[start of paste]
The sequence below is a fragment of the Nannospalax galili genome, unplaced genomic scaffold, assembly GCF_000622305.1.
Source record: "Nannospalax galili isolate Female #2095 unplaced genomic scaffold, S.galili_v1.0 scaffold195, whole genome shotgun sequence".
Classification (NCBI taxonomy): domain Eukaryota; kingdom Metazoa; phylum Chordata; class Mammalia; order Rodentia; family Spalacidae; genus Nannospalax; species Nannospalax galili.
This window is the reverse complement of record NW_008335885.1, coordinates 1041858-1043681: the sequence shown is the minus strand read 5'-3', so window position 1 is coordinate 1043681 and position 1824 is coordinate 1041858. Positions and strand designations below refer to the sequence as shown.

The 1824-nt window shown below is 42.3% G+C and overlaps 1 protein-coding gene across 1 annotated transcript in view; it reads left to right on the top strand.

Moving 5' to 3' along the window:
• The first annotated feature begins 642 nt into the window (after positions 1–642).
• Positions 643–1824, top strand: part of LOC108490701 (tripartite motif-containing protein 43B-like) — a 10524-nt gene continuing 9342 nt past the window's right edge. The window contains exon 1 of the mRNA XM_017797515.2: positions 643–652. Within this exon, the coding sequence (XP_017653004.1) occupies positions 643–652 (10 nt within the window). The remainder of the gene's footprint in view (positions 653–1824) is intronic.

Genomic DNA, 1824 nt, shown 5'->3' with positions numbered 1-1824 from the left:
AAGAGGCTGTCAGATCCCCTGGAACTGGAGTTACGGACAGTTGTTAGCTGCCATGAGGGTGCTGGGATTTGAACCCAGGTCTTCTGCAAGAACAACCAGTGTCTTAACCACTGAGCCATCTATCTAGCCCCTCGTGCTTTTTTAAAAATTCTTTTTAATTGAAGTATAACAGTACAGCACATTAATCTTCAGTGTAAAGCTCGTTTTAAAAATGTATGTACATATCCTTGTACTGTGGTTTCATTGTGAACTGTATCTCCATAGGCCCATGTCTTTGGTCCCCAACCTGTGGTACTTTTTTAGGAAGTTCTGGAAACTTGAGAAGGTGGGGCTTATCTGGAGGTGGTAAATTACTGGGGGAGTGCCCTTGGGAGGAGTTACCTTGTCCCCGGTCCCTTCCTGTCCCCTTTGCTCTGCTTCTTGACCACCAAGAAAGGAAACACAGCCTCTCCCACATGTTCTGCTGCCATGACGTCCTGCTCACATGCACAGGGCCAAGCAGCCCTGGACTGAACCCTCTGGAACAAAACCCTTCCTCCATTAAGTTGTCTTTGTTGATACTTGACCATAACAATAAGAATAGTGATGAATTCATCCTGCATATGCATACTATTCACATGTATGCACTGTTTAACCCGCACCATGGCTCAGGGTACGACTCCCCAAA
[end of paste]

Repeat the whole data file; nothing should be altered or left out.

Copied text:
The sequence below is a fragment of the Nannospalax galili genome, unplaced genomic scaffold, assembly GCF_000622305.1.
Source record: "Nannospalax galili isolate Female #2095 unplaced genomic scaffold, S.galili_v1.0 scaffold195, whole genome shotgun sequence".
Classification (NCBI taxonomy): domain Eukaryota; kingdom Metazoa; phylum Chordata; class Mammalia; order Rodentia; family Spalacidae; genus Nannospalax; species Nannospalax galili.
This window is the reverse complement of record NW_008335885.1, coordinates 1041858-1043681: the sequence shown is the minus strand read 5'-3', so window position 1 is coordinate 1043681 and position 1824 is coordinate 1041858. Positions and strand designations below refer to the sequence as shown.

The 1824-nt window shown below is 42.3% G+C and overlaps 1 protein-coding gene across 1 annotated transcript in view; it reads left to right on the top strand.

Moving 5' to 3' along the window:
• The first annotated feature begins 642 nt into the window (after positions 1–642).
• Positions 643–1824, top strand: part of LOC108490701 (tripartite motif-containing protein 43B-like) — a 10524-nt gene continuing 9342 nt past the window's right edge. The window contains exon 1 of the mRNA XM_017797515.2: positions 643–652. Within this exon, the coding sequence (XP_017653004.1) occupies positions 643–652 (10 nt within the window). The remainder of the gene's footprint in view (positions 653–1824) is intronic.

Genomic DNA, 1824 nt, shown 5'->3' with positions numbered 1-1824 from the left:
AAGAGGCTGTCAGATCCCCTGGAACTGGAGTTACGGACAGTTGTTAGCTGCCATGAGGGTGCTGGGATTTGAACCCAGGTCTTCTGCAAGAACAACCAGTGTCTTAACCACTGAGCCATCTATCTAGCCCCTCGTGCTTTTTTAAAAATTCTTTTTAATTGAAGTATAACAGTACAGCACATTAATCTTCAGTGTAAAGCTCGTTTTAAAAATGTATGTACATATCCTTGTACTGTGGTTTCATTGTGAACTGTATCTCCATAGGCCCATGTCTTTGGTCCCCAACCTGTGGTACTTTTTTAGGAAGTTCTGGAAACTTGAGAAGGTGGGGCTTATCTGGAGGTGGTAAATTACTGGGGGAGTGCCCTTGGGAGGAGTTACCTTGTCCCCGGTCCCTTCCTGTCCCCTTTGCTCTGCTTCTTGACCACCAAGAAAGGAAACACAGCCTCTCCCACATGTTCTGCTGCCATGACGTCCTGCTCACATGCACAGGGCCAAGCAGCCCTGGACTGAACCCTCTGGAACAAAACCCTTCCTCCATTAAGTTGTCTTTGTTGATACTTGACCATAACAATAAGAATAGTGATGAATTCATCCTGCATATGCATACTATTCACATGTATGCACTGTTTAACCCGCACCATGGCTCAGGGTACGACTCCCCAAA